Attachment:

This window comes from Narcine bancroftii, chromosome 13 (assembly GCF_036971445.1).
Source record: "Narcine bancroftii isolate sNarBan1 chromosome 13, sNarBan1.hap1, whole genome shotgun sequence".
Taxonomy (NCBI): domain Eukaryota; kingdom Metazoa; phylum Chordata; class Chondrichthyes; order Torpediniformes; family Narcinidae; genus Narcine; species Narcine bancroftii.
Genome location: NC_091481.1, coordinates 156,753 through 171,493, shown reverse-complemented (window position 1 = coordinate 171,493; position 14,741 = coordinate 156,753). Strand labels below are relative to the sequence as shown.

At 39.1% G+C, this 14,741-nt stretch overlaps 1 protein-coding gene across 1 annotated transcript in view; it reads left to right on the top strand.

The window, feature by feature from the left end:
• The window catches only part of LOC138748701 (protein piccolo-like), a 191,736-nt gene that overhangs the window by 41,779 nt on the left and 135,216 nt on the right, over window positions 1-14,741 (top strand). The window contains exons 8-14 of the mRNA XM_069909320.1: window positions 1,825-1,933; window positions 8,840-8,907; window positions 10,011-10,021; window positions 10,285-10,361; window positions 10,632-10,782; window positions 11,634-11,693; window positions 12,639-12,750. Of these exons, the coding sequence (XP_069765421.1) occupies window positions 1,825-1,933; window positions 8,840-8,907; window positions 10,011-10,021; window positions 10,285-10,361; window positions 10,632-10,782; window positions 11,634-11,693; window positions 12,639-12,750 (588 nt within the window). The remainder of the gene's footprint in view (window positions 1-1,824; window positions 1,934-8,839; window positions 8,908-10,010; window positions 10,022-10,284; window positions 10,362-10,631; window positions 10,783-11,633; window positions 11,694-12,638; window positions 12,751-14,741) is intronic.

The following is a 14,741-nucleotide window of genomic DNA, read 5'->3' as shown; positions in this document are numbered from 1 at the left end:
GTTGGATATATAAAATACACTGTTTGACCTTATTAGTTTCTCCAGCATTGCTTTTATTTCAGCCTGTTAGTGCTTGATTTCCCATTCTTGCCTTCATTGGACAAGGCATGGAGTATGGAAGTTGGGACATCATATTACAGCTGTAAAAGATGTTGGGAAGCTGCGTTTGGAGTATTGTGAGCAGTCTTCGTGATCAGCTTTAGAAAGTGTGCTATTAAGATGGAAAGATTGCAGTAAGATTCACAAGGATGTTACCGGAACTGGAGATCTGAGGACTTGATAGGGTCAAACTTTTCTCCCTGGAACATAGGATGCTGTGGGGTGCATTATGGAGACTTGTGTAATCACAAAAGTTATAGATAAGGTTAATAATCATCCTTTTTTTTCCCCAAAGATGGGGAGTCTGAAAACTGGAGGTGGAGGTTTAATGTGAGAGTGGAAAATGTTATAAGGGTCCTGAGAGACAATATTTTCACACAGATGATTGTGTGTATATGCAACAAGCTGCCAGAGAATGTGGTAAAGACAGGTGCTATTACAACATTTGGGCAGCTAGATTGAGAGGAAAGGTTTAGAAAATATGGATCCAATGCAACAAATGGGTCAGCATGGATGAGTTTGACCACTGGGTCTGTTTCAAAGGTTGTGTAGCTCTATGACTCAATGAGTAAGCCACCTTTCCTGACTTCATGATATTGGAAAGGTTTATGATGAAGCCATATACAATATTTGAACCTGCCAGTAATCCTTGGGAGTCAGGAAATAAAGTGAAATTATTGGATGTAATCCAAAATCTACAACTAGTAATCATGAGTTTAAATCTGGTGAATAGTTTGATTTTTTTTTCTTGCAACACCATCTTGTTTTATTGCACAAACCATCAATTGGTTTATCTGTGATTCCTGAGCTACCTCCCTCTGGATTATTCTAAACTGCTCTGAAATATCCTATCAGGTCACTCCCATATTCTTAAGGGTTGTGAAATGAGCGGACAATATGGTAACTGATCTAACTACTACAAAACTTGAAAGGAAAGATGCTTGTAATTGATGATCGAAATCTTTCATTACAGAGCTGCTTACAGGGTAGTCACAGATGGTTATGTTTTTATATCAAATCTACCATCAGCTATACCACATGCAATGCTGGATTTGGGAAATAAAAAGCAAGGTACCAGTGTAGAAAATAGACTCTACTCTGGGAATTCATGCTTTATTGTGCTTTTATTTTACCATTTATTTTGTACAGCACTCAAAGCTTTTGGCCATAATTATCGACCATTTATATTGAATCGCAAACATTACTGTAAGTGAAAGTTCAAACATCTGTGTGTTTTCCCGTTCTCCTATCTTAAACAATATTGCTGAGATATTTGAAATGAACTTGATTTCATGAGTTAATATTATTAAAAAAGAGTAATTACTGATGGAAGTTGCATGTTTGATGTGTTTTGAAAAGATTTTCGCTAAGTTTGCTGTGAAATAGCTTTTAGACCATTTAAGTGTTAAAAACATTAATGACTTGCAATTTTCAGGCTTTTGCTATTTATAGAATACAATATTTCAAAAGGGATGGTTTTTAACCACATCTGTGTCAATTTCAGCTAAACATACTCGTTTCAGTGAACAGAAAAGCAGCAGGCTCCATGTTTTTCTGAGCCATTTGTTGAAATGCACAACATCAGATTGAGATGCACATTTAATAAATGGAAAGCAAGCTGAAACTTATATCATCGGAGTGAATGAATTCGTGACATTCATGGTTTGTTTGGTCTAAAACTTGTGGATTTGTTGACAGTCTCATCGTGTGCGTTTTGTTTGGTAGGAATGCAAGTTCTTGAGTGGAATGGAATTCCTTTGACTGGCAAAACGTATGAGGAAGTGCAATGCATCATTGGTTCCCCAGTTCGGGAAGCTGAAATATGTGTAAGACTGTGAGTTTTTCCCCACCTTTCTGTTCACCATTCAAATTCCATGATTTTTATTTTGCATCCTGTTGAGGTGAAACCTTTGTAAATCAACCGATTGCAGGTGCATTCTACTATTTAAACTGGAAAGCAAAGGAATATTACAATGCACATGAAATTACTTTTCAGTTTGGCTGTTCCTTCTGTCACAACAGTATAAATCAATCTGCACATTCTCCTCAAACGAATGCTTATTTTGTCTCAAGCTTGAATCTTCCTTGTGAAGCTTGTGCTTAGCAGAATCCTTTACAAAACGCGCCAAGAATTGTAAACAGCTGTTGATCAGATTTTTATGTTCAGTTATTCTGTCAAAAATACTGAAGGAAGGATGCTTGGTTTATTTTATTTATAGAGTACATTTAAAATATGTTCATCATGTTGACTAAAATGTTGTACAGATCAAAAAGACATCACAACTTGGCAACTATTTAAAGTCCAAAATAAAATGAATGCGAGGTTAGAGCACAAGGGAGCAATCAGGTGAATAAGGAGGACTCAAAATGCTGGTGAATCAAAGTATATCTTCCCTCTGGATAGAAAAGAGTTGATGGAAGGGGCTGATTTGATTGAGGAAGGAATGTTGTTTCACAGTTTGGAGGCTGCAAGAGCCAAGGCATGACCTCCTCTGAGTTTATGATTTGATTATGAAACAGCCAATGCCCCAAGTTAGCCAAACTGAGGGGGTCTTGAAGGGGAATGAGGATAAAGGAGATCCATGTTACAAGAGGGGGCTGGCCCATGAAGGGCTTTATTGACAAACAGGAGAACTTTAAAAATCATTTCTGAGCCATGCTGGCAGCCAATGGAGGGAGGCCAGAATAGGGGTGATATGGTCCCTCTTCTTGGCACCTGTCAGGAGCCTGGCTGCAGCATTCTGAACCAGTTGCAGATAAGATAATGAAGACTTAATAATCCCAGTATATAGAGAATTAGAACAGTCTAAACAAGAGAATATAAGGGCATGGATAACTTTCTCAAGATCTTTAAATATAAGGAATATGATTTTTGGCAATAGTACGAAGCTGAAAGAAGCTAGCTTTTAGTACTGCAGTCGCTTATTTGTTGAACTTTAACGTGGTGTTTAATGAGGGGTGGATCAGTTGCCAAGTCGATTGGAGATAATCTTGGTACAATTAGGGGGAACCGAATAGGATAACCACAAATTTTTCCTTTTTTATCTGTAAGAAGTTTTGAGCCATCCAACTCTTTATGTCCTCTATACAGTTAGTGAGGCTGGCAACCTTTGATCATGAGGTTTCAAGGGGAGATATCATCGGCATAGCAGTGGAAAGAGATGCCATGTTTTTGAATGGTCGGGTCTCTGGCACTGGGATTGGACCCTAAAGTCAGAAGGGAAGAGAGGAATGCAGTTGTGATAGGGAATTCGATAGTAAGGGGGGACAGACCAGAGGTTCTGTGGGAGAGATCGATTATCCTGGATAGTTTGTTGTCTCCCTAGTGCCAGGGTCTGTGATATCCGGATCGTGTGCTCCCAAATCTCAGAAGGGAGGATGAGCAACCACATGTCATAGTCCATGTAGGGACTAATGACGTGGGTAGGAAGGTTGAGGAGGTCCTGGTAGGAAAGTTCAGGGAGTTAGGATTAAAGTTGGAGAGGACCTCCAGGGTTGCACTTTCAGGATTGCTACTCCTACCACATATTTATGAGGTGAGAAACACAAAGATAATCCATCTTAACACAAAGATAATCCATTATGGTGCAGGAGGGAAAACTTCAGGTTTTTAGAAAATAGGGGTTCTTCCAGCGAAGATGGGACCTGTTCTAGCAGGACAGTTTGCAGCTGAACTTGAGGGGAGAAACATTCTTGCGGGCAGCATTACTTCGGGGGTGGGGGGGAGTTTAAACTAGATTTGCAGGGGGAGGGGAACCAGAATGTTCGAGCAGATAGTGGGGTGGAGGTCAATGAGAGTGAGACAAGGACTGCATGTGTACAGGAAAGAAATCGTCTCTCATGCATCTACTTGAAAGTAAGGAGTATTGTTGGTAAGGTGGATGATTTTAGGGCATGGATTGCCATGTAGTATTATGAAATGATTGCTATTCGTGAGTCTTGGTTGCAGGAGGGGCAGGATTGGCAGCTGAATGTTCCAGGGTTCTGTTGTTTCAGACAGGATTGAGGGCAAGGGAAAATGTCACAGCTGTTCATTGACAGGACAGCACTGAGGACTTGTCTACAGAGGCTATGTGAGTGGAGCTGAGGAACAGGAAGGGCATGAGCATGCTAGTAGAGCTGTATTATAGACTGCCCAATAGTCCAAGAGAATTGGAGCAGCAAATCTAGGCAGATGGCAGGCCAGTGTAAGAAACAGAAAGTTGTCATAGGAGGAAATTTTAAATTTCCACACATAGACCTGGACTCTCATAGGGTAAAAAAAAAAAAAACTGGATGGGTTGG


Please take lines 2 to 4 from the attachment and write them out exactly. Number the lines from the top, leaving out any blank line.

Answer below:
Source record: "Narcine bancroftii isolate sNarBan1 chromosome 13, sNarBan1.hap1, whole genome shotgun sequence".
Taxonomy (NCBI): domain Eukaryota; kingdom Metazoa; phylum Chordata; class Chondrichthyes; order Torpediniformes; family Narcinidae; genus Narcine; species Narcine bancroftii.
Genome location: NC_091481.1, coordinates 156,753 through 171,493, shown reverse-complemented (window position 1 = coordinate 171,493; position 14,741 = coordinate 156,753). Strand labels below are relative to the sequence as shown.